Reviews

Cassadaga

04/10/2007 | Syracuse Daily Orange | www.dailyorange.com | Album Review
Comparisons to Bob Dylan always follow Conor Oberst and his band, Bright Eyes, despite how off-base they might be. Oberst's voice sounds nothing like Dylan's, and his music is more influenced by Gram Parsons and Robert Smith than Bobby D. Still, as long as the association persists, it's worth looking into. If Oberst is "The Next Dylan," then "Cassadaga" is his "Nashville Skyline," an album that improves his music by fully embracing a country aesthetic but is held back by unevenness.

On "Cassadaga," Oberst shows the boundless potential he began to display with 2002's "Lifted or The Story is in the Soil, Keep Your Ear to the Ground." On that album, Oberst reflects on religion, love, politics and his own place in the musical spectrum. However, on "Cassadaga" the music stands out instead of the lyrics.

"Four Winds" is a heavy-handed treatise on religion, but Oberst's willingness to make the song a fun fiddle-laden sing-along prevents it from being weighed down by its subject matter. "Make a Plan to Love Me" is perhaps the simplest song he has ever written, and with soothing violins, flutes and background vocals, it's also one of the prettiest.

Even if the music takes center stage on "Cassadaga," Oberst still has a lot on his mind. "Soul Singer in a Session Band" contains the sort of personal admissions listeners have come to expect from him, although it also shows he's willing to play with his image, as when he sings, "I was a hopeless romantic, now I'm just turning tricks." "Lime Tree" is a confused reflection on his girlfriend having an abortion, with him finally taking a walk in the woods and feeling "lost and found with every step I took."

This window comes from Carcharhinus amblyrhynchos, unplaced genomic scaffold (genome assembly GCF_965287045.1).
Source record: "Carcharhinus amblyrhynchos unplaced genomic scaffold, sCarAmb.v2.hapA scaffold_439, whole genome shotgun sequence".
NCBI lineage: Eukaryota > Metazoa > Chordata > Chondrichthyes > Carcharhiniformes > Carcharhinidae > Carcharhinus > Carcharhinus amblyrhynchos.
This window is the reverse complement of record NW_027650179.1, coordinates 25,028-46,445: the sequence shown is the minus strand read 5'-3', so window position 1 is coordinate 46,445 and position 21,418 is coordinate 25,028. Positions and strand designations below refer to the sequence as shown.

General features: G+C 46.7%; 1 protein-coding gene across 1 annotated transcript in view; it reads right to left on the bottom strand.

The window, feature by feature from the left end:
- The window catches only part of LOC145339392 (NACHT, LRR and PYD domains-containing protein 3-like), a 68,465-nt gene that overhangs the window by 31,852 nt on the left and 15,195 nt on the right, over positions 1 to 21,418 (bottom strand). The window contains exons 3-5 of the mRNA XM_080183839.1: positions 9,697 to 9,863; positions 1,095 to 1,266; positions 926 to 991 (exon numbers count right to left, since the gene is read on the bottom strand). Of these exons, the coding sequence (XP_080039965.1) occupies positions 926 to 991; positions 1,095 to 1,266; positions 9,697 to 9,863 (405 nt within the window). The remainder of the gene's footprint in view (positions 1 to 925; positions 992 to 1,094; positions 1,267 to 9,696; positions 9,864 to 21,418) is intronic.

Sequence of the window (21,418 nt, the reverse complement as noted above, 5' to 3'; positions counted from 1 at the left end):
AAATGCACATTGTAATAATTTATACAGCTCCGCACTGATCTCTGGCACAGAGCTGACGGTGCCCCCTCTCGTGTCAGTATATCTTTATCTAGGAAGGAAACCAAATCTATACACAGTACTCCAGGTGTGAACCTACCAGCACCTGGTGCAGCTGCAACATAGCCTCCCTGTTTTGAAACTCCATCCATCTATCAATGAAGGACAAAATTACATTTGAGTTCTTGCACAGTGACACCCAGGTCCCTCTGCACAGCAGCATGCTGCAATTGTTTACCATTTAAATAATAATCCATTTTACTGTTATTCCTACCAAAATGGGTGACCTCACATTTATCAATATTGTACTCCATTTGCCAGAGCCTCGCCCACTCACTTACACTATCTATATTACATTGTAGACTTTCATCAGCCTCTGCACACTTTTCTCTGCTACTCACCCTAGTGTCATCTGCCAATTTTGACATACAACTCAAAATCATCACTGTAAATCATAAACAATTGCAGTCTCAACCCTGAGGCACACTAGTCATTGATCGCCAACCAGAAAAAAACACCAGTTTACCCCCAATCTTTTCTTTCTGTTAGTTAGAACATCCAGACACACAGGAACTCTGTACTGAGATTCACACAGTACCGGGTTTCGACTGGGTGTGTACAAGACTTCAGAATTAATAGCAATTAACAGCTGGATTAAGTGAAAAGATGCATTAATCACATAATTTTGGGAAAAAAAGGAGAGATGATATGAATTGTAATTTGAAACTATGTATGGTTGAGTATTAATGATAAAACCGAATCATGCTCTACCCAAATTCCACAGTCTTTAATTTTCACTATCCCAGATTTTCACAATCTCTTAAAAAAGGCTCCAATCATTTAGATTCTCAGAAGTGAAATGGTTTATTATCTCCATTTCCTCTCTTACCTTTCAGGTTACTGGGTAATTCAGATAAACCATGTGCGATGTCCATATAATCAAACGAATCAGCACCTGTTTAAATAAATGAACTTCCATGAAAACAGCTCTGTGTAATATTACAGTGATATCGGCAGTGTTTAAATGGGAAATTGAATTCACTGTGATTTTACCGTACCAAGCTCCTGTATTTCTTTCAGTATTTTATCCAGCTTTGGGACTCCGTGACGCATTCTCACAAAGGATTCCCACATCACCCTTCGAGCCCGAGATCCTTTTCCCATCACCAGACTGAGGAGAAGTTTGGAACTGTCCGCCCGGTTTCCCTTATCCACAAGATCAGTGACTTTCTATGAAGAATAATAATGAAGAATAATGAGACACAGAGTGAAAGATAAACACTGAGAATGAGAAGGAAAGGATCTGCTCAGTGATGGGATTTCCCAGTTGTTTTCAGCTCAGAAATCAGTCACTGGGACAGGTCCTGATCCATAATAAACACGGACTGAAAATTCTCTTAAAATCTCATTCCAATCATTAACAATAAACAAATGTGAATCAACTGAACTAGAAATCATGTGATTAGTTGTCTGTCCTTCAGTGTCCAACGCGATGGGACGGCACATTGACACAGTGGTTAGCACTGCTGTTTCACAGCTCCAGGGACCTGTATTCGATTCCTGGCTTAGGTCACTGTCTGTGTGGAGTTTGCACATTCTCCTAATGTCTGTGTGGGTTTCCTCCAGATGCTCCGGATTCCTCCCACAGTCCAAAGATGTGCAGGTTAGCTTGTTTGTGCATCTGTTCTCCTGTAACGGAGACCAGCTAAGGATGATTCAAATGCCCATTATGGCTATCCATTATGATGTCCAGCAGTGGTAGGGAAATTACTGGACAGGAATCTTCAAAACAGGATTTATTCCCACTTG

However, "Cassadaga" feels incomplete. "I Must Belong Somewhere" was originally a demo Oberst recorded while he was making 2005's "I'm Wide Awake, It's Morning." It's a better song now than it was then, since it is more complex than the original, which consisted of Oberst and an acoustic guitar. Still, it feels as if he ran out of material and had to put it in. Other songs, such as "Classic Cars," "Coat Check Dream Song" and "No One Would Riot For Less" are the sort of ordinary filler that used to be in Bob Dylan's early albums.

As much as Oberst's associations with Dylan have always been considered a compliment, "Cassadaga" points to a comparison that is more troublesome and accurate. After Dylan released "Blonde on Blonde" in 1966, it took nine years before he released another album that was up to the standard he had previously set - "Blood on The Tracks." Like many of the albums Dylan released during the post-"Blonde on Blonde" time period, "Cassadaga" is more artistically advanced than his past efforts, but it feels incomplete. It contains some of Oberst's best work and some of his least interesting. If Oberst really is "The Next Dylan," then it may take him a long time to get out of this phase. Let's hope he's not.
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